One of the building blocks of color management for ink on paper is a standardized set of CMYK inks. These come along with standardized profiles which predict the color of any combination of inks on selected grades of paper. All you need do is select the right paper type and your color probably will be pretty decent.
So, what about ink on textiles? For a variety of reasons (colorfastness, chemistry, cost, required colors), the standardization of CMYK inks is not an option.
And then there’s the issue of color gamut. Even if it were possible to use standard ISO CMYK inks, the gamut would probably be smaller than any of the standardized profiles. Textiles are matte surfaces, and you just can’t get rich colors when the surface isn’t glossy.
To address this limitation, textile OEM’s have adapted to adding additional colors to their process mix including florescent colors. These extra colors can be used within the profiling process to expand the fabrics color gamut. OEM’s are addressing color vibrancy issues for textiles faster than the commercial inkjet market as fabrics must have vibrancy well past standard ISO color space.
So unfortunately, when you are doing color management on printed textiles, you cannot just use the standard canned profiles or color management software. You pretty much have to develop your own profiles by characterizing the process using software which allows the direct control of each color channel separately. And beware that the process includes not just the inkjet heads, but also the characteristics of the textile that is used and the ink set. As in inkjet on paper, binder is the foundation for textiles to achieving vibrant color. If someone in purchasing decides to change binder chemistry because of cost, the inks compatibility and appearance will change and a new profile will be required for that textile medium.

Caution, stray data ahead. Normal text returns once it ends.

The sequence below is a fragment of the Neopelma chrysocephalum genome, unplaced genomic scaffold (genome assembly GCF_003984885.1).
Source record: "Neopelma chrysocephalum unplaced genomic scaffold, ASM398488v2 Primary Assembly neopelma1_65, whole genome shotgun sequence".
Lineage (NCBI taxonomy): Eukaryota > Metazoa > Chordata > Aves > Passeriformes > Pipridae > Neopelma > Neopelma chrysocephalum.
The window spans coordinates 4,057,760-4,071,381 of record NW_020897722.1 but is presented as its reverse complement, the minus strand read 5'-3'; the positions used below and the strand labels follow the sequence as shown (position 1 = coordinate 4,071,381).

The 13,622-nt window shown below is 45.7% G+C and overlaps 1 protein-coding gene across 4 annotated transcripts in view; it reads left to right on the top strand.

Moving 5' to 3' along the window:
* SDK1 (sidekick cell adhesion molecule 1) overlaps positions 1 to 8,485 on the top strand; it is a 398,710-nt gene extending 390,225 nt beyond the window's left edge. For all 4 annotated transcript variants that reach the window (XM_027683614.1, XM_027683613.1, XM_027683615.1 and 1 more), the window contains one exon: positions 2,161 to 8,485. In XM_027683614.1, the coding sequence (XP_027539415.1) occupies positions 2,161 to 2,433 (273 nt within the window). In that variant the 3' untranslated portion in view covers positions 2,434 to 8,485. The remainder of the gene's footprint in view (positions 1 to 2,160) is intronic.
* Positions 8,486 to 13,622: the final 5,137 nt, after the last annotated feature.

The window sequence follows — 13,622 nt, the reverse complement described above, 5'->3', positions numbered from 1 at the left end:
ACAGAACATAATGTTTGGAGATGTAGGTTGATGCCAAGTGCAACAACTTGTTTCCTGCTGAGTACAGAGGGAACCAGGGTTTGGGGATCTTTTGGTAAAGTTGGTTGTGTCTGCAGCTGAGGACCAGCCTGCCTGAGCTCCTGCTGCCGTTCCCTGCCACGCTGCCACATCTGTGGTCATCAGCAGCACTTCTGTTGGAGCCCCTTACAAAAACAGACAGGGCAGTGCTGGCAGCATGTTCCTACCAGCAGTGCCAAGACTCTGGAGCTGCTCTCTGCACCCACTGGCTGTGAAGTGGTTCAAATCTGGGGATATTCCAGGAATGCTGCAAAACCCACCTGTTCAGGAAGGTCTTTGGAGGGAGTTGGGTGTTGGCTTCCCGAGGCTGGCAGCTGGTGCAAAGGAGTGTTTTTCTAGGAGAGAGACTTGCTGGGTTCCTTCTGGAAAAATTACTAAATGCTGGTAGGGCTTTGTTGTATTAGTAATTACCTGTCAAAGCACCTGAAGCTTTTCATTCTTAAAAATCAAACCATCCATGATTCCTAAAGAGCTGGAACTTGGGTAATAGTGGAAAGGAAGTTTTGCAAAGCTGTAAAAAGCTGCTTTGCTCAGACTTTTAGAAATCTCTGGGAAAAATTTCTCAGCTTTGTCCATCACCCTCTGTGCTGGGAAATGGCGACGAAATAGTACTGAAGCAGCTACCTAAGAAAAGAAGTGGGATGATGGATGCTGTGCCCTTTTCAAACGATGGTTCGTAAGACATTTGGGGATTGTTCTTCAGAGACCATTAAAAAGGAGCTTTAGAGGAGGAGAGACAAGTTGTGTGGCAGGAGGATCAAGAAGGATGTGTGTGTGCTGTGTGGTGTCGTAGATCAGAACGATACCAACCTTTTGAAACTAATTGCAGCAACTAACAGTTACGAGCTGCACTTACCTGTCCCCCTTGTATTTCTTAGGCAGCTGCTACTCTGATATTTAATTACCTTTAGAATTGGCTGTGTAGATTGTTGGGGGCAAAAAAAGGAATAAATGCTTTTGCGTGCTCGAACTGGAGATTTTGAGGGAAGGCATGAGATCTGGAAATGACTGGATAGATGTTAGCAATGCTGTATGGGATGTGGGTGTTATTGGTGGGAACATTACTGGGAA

These are some of the wrinkles with color management on textiles. I hope to hear more of them, and some solutions, at the joint March 2019 TAGA/ISCC conference in Minnesota. Also, SGIA is hosting the Digital Textile Printing Conference 3.0 this December in North Carolina.
John Seymour is a consultant in color science and mathematical algorithm development. He is also the Vice President of Papers for the Technical Association of the Graphic Arts, and a member of the Committee for Graphic Arts Technologies Standards, and ISO TC 130. Find him on LinkedIn.
Inkjet Insight provides color knowledge and resources for commercial and industrial inkjet markets. Please see our continuing Color-Shift Happens series which we will talk about the many attributes which affect color in inkjet.